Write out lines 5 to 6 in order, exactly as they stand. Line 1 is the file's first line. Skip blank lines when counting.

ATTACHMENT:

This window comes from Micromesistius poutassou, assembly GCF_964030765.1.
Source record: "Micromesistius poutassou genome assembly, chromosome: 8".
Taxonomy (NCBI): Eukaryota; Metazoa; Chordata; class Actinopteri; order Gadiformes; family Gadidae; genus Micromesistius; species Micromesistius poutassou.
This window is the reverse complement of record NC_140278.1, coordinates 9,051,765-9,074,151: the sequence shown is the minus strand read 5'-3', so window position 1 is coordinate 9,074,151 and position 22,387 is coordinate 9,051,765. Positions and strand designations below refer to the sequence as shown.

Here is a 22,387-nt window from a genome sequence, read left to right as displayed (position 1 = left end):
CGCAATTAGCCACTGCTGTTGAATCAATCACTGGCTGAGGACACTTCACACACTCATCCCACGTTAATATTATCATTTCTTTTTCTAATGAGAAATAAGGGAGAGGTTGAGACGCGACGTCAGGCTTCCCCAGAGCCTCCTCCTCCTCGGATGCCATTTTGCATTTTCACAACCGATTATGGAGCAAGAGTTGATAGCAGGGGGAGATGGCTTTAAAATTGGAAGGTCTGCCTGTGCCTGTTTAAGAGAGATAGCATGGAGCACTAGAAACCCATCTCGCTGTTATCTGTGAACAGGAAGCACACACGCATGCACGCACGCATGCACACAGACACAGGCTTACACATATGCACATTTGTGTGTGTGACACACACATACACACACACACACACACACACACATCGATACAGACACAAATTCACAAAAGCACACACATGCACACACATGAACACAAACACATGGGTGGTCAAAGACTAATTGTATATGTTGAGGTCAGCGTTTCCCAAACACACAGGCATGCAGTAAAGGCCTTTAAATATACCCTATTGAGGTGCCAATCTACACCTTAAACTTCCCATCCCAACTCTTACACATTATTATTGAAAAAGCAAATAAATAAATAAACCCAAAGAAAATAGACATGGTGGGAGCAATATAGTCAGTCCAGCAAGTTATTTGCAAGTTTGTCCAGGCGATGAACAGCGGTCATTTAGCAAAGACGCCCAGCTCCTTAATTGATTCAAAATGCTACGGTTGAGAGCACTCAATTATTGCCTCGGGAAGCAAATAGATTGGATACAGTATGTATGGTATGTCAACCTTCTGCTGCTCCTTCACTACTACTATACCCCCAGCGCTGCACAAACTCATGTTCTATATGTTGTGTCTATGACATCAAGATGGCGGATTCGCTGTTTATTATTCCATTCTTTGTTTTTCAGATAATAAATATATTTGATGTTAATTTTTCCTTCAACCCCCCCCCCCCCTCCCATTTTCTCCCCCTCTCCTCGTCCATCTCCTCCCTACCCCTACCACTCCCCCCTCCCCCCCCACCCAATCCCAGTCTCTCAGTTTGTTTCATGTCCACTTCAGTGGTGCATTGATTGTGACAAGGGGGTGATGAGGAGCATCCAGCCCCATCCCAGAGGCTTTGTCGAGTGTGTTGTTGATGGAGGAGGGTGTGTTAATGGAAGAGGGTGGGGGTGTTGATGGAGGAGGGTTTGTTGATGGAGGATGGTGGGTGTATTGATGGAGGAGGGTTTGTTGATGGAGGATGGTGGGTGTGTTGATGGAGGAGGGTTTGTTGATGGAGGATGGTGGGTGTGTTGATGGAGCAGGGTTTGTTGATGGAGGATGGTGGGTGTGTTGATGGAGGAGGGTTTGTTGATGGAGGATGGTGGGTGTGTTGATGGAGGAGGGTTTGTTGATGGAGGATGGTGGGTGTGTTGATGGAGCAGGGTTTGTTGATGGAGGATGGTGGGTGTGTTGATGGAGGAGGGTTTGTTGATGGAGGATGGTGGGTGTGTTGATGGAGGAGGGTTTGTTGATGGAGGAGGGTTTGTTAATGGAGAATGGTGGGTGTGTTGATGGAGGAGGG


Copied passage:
Here is a 22,387-nt window from a genome sequence, read left to right as displayed (position 1 = left end):
CGCAATTAGCCACTGCTGTTGAATCAATCACTGGCTGAGGACACTTCACACACTCATCCCACGTTAATATTATCATTTCTTTTTCTAATGAGAAATAAGGGAGAGGTTGAGACGCGACGTCAGGCTTCCCCAGAGCCTCCTCCTCCTCGGATGCCATTTTGCATTTTCACAACCGATTATGGAGCAAGAGTTGATAGCAGGGGGAGATGGCTTTAAAATTGGAAGGTCTGCCTGTGCCTGTTTAAGAGAGATAGCATGGAGCACTAGAAACCCATCTCGCTGTTATCTGTGAACAGGAAGCACACACGCATGCACGCACGCATGCACACAGACACAGGCTTACACATATGCACATTTGTGTGTGTGACACACACATACACACACACACACACACACACACATCGATACAGACACAAATTCACAAAAGCACACACATGCACACACATGAACACAAACACATGGGTGGTCAAAGACTAATTGTATATGTTGAGGTCAGCGTTTCCCAAACACACAGGCATGCAGTAAAGGCCTTTAAATATACCCTATTGAGGTGCCAATCTACACCTTAAACTTCCCATCCCAACTCTTACACATTATTATTGAAAAAGCAAATAAATAAATAAACCCAAAGAAAATAGACATGGTGGGAGCAATATAGTCAGTCCAGCAAGTTATTTGCAAGTTTGTCCAGGCGATGAACAGCGGTCATTTAGCAAAGACGCCCAGCTCCTTAATTGATTCAAAATGCTACGGTTGAGAGCACTCAATTATTGCCTCGGGAAGCAAATAGATTGGATACAGTATGTATGGTATGTCAACCTTCTGCTGCTCCTTCACTACTACTATACCCCCAGCGCTGCACAAACTCATGTTCTATATGTTGTGTCTATGACATCAAGATGGCGGATTCGCTGTTTATTATTCCATTCTTTGTTTTTCAGATAATAAATATATTTGATGTTAATTTTTCCTTCAACCCCCCCCCCCCCTCCCATTTTCTCCCCCTCTCCTCGTCCATCTCCTCCCTACCCCTACCACTCCCCCCTCCCCCCCCACCCAATCCCAGTCTCTCAGTTTGTTTCATGTCCACTTCAGTGGTGCATTGATTGTGACAAGGGGGTGATGAGGAGCATCCAGCCCCATCCCAGAGGCTTTGTCGAGTGTGTTGTTGATGGAGGAGGGTGTGTTAATGGAAGAGGGTGGGGGTGTTGATGGAGGAGGGTTTGTTGATGGAGGATGGTGGGTGTATTGATGGAGGAGGGTTTGTTGATGGAGGATGGTGGGTGTGTTGATGGAGGAGGGTTTGTTGATGGAGGATGGTGGGTGTGTTGATGGAGCAGGGTTTGTTGATGGAGGATGGTGGGTGTGTTGATGGAGGAGGGTTTGTTGATGGAGGATGGTGGGTGTGTTGATGGAGGAGGGTTTGTTGATGGAGGATGGTGGGTGTGTTGATGGAGCAGGGTTTGTTGATGGAGGATGGTGGGTGTGTTGATGGAGGAGGGTTTGTTGATGGAGGATGGTGGGTGTGTTGATGGAGGAGGGTTTGTTGATGGAGGAGGGTTTGTTAATGGAGAATGGTGGGTGTGTTGATGGAGGAGGG